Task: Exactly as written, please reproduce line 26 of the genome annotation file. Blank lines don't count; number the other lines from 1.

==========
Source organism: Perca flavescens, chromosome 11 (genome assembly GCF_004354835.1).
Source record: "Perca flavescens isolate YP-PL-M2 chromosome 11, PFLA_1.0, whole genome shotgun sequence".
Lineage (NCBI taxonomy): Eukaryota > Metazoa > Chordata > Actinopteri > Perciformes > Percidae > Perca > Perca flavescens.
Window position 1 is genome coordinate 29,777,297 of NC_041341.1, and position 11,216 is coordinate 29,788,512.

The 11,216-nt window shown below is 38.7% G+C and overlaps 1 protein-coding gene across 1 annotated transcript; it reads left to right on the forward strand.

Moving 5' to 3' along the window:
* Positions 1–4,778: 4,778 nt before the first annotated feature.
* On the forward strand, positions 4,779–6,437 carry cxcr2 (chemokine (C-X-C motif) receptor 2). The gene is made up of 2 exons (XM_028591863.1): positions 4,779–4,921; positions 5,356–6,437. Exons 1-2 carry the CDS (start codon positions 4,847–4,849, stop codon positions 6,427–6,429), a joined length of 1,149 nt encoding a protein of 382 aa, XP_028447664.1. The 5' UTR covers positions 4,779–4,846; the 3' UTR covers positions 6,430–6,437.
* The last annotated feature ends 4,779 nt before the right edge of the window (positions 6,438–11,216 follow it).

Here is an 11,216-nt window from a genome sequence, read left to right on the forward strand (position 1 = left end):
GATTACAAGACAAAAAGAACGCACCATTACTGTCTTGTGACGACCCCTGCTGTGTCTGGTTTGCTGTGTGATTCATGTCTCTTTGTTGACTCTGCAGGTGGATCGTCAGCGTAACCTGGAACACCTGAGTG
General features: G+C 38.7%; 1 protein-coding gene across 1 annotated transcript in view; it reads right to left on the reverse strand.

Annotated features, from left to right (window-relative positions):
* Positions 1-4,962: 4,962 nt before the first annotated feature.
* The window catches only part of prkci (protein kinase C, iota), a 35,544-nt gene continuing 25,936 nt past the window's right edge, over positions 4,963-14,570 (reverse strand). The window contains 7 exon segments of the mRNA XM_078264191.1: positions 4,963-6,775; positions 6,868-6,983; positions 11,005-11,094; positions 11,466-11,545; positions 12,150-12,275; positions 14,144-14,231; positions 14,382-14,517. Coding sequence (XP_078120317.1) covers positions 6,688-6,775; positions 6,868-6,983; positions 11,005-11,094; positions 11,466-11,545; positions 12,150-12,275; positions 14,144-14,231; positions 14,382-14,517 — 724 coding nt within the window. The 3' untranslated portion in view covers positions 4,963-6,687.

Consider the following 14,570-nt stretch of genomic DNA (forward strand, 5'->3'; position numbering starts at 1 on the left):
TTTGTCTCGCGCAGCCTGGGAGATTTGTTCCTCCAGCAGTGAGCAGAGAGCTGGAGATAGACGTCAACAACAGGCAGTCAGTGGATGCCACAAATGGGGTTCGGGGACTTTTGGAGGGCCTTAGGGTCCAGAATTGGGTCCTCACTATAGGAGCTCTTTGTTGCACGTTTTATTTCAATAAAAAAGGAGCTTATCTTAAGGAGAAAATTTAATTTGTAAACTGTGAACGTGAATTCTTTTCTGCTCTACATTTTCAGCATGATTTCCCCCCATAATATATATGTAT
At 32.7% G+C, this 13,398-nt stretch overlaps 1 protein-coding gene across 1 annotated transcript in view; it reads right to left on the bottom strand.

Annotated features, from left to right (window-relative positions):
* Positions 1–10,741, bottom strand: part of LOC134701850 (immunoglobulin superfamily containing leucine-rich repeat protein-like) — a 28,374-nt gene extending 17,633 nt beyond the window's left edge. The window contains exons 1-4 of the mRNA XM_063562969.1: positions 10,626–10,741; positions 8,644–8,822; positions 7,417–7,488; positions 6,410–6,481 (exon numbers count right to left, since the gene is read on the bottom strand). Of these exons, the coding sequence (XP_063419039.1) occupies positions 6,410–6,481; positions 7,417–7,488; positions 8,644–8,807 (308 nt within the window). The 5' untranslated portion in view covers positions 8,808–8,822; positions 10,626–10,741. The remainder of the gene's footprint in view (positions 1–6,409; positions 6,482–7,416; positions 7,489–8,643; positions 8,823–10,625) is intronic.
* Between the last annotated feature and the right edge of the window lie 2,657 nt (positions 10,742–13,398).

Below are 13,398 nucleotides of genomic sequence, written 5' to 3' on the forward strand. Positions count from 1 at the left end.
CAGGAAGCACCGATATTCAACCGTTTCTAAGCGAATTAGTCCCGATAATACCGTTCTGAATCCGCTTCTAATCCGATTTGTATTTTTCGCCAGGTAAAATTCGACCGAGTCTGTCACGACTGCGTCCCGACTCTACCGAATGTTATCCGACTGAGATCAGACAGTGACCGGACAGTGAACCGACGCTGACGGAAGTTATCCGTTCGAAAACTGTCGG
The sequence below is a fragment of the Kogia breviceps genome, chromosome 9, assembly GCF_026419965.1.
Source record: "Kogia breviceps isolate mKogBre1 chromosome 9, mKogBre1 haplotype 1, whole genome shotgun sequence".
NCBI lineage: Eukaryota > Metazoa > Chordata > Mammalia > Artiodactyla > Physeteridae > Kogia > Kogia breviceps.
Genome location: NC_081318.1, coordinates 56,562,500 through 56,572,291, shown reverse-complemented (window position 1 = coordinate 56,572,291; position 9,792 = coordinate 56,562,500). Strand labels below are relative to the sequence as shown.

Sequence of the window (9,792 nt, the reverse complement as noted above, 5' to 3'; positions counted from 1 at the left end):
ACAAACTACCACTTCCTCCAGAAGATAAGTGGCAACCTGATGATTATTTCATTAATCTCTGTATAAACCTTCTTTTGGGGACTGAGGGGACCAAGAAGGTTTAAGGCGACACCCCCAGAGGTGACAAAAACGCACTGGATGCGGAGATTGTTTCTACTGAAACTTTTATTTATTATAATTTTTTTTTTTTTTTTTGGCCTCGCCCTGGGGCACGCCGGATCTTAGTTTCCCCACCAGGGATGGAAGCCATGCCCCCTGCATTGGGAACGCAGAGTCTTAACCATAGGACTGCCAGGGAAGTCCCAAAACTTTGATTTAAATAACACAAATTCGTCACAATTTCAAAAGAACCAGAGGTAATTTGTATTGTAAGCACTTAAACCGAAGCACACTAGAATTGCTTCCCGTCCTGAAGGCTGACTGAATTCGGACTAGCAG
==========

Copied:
NCBI lineage: Eukaryota > Metazoa > Chordata > Mammalia > Artiodactyla > Physeteridae > Kogia > Kogia breviceps.